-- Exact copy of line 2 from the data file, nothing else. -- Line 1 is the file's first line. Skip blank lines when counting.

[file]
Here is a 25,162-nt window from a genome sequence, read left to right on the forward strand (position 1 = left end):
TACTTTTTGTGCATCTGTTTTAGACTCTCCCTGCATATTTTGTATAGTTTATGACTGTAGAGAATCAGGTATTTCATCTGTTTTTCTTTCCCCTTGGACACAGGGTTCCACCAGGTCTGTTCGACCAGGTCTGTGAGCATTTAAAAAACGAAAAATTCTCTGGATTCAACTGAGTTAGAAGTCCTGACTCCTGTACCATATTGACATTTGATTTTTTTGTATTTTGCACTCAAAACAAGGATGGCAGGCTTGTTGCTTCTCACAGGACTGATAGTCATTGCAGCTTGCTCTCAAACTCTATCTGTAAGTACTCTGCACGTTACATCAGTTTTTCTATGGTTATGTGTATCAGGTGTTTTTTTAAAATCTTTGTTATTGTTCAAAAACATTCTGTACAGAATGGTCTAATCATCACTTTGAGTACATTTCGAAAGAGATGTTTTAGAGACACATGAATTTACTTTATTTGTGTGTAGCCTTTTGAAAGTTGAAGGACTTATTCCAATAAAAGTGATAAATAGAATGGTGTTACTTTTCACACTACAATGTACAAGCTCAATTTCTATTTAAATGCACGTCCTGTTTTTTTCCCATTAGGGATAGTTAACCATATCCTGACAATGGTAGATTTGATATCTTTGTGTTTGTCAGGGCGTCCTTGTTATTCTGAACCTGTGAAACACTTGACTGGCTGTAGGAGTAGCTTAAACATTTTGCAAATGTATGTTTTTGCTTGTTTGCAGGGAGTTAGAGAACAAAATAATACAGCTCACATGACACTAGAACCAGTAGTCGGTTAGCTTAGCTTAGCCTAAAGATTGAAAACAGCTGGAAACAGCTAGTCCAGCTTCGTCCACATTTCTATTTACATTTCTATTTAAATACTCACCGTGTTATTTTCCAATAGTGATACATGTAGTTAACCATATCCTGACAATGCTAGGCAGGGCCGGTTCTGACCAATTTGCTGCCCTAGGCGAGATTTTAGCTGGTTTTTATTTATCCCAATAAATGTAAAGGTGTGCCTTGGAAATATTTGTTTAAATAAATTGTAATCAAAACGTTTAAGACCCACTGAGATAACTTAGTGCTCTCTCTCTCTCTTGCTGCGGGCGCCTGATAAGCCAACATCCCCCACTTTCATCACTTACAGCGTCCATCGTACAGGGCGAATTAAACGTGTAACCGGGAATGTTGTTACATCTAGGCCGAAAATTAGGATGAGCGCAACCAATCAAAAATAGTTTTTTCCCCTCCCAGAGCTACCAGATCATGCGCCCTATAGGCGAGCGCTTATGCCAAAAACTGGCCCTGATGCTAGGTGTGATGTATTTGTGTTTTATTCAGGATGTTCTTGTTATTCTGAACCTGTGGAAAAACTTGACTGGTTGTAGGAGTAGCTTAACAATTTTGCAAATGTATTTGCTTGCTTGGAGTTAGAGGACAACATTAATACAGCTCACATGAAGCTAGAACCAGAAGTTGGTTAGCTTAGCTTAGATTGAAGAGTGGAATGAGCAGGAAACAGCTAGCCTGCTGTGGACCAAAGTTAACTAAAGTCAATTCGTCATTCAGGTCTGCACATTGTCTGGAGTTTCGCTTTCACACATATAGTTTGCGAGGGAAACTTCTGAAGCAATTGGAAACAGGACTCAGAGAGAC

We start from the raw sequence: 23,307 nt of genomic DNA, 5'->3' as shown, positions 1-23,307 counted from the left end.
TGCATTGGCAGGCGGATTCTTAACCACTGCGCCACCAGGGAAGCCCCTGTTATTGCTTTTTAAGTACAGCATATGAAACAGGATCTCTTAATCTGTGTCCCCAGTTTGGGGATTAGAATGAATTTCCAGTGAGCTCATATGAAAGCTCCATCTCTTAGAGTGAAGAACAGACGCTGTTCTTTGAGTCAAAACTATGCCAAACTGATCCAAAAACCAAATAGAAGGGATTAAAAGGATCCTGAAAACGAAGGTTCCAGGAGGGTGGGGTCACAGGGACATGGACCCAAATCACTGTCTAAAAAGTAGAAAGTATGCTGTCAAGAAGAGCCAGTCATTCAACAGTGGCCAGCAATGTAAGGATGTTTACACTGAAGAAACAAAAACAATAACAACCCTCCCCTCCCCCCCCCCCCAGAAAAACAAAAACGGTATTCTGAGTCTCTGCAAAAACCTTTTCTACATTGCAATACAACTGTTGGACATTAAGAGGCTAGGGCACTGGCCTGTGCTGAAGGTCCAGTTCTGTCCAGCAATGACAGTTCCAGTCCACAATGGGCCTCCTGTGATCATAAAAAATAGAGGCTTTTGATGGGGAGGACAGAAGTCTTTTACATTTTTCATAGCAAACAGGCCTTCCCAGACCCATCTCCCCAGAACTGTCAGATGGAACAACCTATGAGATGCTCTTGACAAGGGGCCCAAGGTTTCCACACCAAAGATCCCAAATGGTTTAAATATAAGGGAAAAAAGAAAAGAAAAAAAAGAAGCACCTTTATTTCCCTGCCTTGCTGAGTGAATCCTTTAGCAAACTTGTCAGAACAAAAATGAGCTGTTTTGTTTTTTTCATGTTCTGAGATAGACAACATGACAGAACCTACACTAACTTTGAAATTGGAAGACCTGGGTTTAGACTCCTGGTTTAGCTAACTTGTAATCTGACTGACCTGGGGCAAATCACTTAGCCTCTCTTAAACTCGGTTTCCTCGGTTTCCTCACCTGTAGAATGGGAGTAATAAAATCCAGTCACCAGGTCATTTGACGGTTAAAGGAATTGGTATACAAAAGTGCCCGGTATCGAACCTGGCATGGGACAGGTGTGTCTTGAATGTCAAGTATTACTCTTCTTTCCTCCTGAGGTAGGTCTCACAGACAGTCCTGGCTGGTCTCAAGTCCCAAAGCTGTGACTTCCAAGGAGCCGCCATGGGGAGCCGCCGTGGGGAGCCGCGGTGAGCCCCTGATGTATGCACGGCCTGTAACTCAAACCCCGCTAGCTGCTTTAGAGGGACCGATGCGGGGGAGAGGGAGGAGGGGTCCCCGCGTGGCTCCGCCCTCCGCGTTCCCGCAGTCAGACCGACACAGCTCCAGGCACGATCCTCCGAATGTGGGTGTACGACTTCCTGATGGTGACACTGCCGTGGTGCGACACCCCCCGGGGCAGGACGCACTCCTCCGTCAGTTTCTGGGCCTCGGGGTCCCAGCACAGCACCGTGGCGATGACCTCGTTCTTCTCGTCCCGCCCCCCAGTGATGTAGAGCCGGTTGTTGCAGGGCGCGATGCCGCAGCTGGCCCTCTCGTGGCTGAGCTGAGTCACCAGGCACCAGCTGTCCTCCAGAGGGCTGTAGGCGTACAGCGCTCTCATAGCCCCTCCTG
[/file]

TACTTTTTGTGCATCTGTTTTAGACTCTCCCTGCATATTTTGTATAGTTTATGACTGTAGAGAATCAGGTATTTCATCTGTTTTTCTTTCCCCTTGGACACAGGGTTCCACCAGGTCTGTTCGACCAGGTCTGTGAGCATTTAAAAAACGAAAAATTCTCTGGATTCAACTGAGTTAGAAGTCCTGACTCCTGTACCATATTGACATTTGATTTTTTTGTATTTTGCACTCAAAACAAGGATGGCAGGCTTGTTGCTTCTCACAGGACTGATAGTCATTGCAGCTTGCTCTCAAACTCTATCTGTAAGTACTCTGCACGTTACATCAGTTTTTCTATGGTTATGTGTATCAGGTGTTTTTTTAAAATCTTTGTTATTGTTCAAAAACATTCTGTACAGAATGGTCTAATCATCACTTTGAGTACATTTCGAAAGAGATGTTTTAGAGACACATGAATTTACTTTATTTGTGTGTAGCCTTTTGAAAGTTGAAGGACTTATTCCAATAAAAGTGATAAATAGAATGGTGTTACTTTTCACACTACAATGTACAAGCTCAATTTCTATTTAAATGCACGTCCTGTTTTTTTCCCATTAGGGATAGTTAACCATATCCTGACAATGGTAGATTTGATATCTTTGTGTTTGTCAGGGCGTCCTTGTTATTCTGAACCTGTGAAACACTTGACTGGCTGTAGGAGTAGCTTAAACATTTTGCAAATGTATGTTTTTGCTTGTTTGCAGGGAGTTAGAGAACAAAATAATACAGCTCACATGACACTAGAACCAGTAGTCGGTTAGCTTAGCTTAGCCTAAAGATTGAAAACAGCTGGAAACAGCTAGTCCAGCTTCGTCCACATTTCTATTTACATTTCTATTTAAATACTCACCGTGTTATTTTCCAATAGTGATACATGTAGTTAACCATATCCTGACAATGCTAGGCAGGGCCGGTTCTGACCAATTTGCTGCCCTAGGCGAGATTTTAGCTGGTTTTTATTTATCCCAATAAATGTAAAGGTGTGCCTTGGAAATATTTGTTTAAATAAATTGTAATCAAAACGTTTAAGACCCACTGAGATAACTTAGTGCTCTCTCTCTCTCTTGCTGCGGGCGCCTGATAAGCCAACATCCCCCACTTTCATCACTTACAGCGTCCATCGTACAGGGCGAATTAAACGTGTAACCGGGAATGTTGTTACATCTAGGCCGAAAATTAGGATGAGCGCAACCAATCAAAAATAGTTTTTTCCCCTCCCAGAGCTACCAGATCATGCGCCCTATAGGCGAGCGCTTATGCCAAAAACTGGCCCTGATGCTAGGTGTGATGTATTTGTGTTTTATTCAGGATGTTCTTGTTATTCTGAACCTGTGGAAAAACTTGACTGGTTGTAGGAGTAGCTTAACAATTTTGCAAATGTATTTGCTTGCTTGGAGTTAGAGGACAACATTAATACAGCTCACATGAAGCTAGAACCAGAAGTTGGTTAGCTTAGCTTAGATTGAAGAGTGGAATGAGCAGGAAACAGCTAGCCTGCTGTGGACCAAAGTTAACTAAAGTCAATTCGTCATTCAGGTCTGCACATTGTCTGGAGTTTCGCTTTCACACATATAGTTTGCGAGGGAAACTTCTGAAGCAATTGGAAACAGGACTCAGAGAGAC